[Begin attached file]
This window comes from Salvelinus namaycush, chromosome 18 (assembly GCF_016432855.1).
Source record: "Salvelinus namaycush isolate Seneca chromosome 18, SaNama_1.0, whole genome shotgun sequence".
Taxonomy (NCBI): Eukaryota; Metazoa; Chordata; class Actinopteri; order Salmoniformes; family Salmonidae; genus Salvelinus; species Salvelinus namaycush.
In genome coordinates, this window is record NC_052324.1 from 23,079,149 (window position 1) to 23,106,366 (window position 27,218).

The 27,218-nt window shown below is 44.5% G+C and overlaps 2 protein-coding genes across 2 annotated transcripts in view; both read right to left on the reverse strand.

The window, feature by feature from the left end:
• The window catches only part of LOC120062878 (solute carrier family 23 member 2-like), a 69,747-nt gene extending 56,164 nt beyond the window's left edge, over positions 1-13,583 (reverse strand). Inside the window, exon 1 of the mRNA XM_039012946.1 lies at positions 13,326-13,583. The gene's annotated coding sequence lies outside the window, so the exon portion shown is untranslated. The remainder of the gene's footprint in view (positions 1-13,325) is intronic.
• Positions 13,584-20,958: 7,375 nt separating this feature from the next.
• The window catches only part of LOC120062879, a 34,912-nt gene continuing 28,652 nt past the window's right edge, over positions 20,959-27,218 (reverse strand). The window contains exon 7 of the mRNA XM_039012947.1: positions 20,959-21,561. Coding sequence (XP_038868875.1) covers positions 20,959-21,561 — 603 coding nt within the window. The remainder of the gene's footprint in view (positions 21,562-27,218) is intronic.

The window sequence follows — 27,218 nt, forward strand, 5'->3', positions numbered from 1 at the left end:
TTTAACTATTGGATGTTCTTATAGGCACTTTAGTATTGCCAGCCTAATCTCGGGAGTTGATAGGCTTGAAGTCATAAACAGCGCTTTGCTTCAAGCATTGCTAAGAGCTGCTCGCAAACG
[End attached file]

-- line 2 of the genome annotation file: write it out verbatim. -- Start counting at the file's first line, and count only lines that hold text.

Source record: "Salvelinus namaycush isolate Seneca chromosome 18, SaNama_1.0, whole genome shotgun sequence".